After 5+ years of photo hobby I often use ony Circular Polarizing Filter, and Neutral Density Graduated filters. (It's me only)..
Circular Polarizing filter is very handy at sunny days, when rotated correctly - save's blue sky. By reducing glare from bright subjects it makes image look more in focus(sharp).
Image control:Zoom outZoom 100%Zoom inExpand AllOpen in new window.
It also clears more or less reflections from water surface, or any other "non metallic" surface helping define shape.
Image control:Zoom outZoom 100%Zoom inExpand AllOpen in new window.
Image control:Zoom outZoom 100%Zoom inExpand AllOpen in new window.
Neutral density filter is very handy to balance contrasty sky and ground. Especially at sunsets/sunrises and cloudy days..
Here is discussion with examples. http://forums.dpreview.com/...forums/read.asp?forum=1018&message=25221113.
The camera is secondary IMHO. Your memories, the people you meet, the friends you make, the places you experience are what the trip is all about. Asia is so different (not sure if you've traveled there before) and challenging as a tourist, I found trying to 'see' everything in terms of what kind of a pic it will make distracting. I know I lost something subtly important by using the camera too much..
I envy your trip and the new experiences you'll have but were I to go again, I'd buy lots of postcards of the scenic places for keepsakes, and use the camera to take pics of all the warm and friendly people..
Yes, I do have a camera...
Thanks for your comments. I've thought heavily about that very issue, I don't want to be (and know that I eventually wont be) looking for camera shots all the time. I'm not that sort of person. I've sort of concluded that the main time when I'm going to want a quality camera will be on expected tours/sights (eg to Temples of Angkor, Ayers rock etc), and for general use I'd be very happy with something easy to take reasonable shots to remind me of the people and happenings at that time..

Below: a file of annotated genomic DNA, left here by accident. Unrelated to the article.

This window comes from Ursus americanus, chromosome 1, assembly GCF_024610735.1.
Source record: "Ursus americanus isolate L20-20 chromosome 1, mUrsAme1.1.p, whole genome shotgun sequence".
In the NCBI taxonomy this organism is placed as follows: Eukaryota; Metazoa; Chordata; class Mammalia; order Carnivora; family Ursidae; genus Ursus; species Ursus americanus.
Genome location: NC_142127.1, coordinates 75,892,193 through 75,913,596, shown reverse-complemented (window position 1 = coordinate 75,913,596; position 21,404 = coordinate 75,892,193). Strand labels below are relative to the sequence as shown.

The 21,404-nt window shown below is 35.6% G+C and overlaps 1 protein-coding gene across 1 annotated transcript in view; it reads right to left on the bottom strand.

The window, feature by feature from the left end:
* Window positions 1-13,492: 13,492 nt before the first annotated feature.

For that reason I have thought about getting one of the recent camera phones, I'm intending on going onto a mobile phone contract (where you get a free phone, free mins and all that) when I get back from this trip. However I'm wondering about doing that early to get a recent camera phone (one of these 5mp reasonable quality, maybe K850i), then having that as a general carry around, snap happy for the moments camera. Im sure I can persuade someone to go halfs on the contract deal where they'll get the free mins/texts etc and I get the phone, and I want to have a phone for travelling with anyway so it almost makes sense..
Any thoughts on this idea?.
Matt,Completely different result may happen too....
3 years latter you will recall this AMAZING travel and blame yourself for not having good camera (G7 is very good, just start reading manual and using to get best shots for each situation)..
I blame myself not being seriously in photography during travel to Italy, Finland, Holland, British Columbia, first travels to West Coast..
But I bought digital camera prior to London travel 3 years ago... Here is album I shot there with Olympus UZ camera and light tripod:.
Then was Florida, Myrtle Beach, NYC, Georgia and Delaware. I brought good enough images back from each place and don't regret having camera with me..
I plan to visit my parents In Estonia next spring and will drag my entire camera backpack with me (7 lenses, external flash, backup camera, light tripod and other accessories)..
I see the aquapack more for storage then to actually shoot with it. It really is up to you, but if you have a little money, get a G9, and one of the waterproof cameras as a backup. Keep all of the boxes, and sell off the unwanted gear on ebay when you get home.http://www.dustandrust.com..
Impressive shots of London there. I think I'm really likely to go with G9 (no idea why I put G5 previously, laps of memory in a busy day) and try get a phone upgrade for those times when I just want a pocket cam. I'm sure that I'll look back and regret not being more dedicated to Photography sooner, suspecting i'll be hooked by the time I get back!..